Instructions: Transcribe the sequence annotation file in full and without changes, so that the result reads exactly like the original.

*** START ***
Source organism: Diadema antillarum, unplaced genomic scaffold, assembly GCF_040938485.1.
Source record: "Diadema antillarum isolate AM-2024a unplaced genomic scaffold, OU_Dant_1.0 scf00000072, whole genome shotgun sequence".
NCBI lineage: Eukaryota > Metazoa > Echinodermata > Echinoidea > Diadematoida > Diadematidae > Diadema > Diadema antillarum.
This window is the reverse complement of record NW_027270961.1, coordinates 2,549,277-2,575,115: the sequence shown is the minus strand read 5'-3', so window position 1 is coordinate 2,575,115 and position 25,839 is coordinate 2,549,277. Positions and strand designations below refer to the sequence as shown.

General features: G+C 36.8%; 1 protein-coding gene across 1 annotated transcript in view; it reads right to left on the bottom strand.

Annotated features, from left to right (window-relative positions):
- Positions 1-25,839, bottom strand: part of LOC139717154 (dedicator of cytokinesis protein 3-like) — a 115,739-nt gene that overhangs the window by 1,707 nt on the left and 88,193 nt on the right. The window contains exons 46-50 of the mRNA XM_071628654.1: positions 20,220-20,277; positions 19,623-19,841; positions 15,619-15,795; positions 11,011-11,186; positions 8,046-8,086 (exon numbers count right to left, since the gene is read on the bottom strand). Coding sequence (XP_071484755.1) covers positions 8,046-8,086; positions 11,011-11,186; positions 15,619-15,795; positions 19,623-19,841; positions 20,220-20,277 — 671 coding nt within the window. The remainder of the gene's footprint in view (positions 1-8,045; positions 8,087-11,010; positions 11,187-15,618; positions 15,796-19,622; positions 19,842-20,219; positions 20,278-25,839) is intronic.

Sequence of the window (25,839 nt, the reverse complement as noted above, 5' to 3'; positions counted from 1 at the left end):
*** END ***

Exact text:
Source organism: Diadema antillarum, unplaced genomic scaffold, assembly GCF_040938485.1.
Source record: "Diadema antillarum isolate AM-2024a unplaced genomic scaffold, OU_Dant_1.0 scf00000072, whole genome shotgun sequence".
NCBI lineage: Eukaryota > Metazoa > Echinodermata > Echinoidea > Diadematoida > Diadematidae > Diadema > Diadema antillarum.
This window is the reverse complement of record NW_027270961.1, coordinates 2,549,277-2,575,115: the sequence shown is the minus strand read 5'-3', so window position 1 is coordinate 2,575,115 and position 25,839 is coordinate 2,549,277. Positions and strand designations below refer to the sequence as shown.

General features: G+C 36.8%; 1 protein-coding gene across 1 annotated transcript in view; it reads right to left on the bottom strand.

Annotated features, from left to right (window-relative positions):
- Positions 1-25,839, bottom strand: part of LOC139717154 (dedicator of cytokinesis protein 3-like) — a 115,739-nt gene that overhangs the window by 1,707 nt on the left and 88,193 nt on the right. The window contains exons 46-50 of the mRNA XM_071628654.1: positions 20,220-20,277; positions 19,623-19,841; positions 15,619-15,795; positions 11,011-11,186; positions 8,046-8,086 (exon numbers count right to left, since the gene is read on the bottom strand). Coding sequence (XP_071484755.1) covers positions 8,046-8,086; positions 11,011-11,186; positions 15,619-15,795; positions 19,623-19,841; positions 20,220-20,277 — 671 coding nt within the window. The remainder of the gene's footprint in view (positions 1-8,045; positions 8,087-11,010; positions 11,187-15,618; positions 15,796-19,622; positions 19,842-20,219; positions 20,278-25,839) is intronic.

Sequence of the window (25,839 nt, the reverse complement as noted above, 5' to 3'; positions counted from 1 at the left end):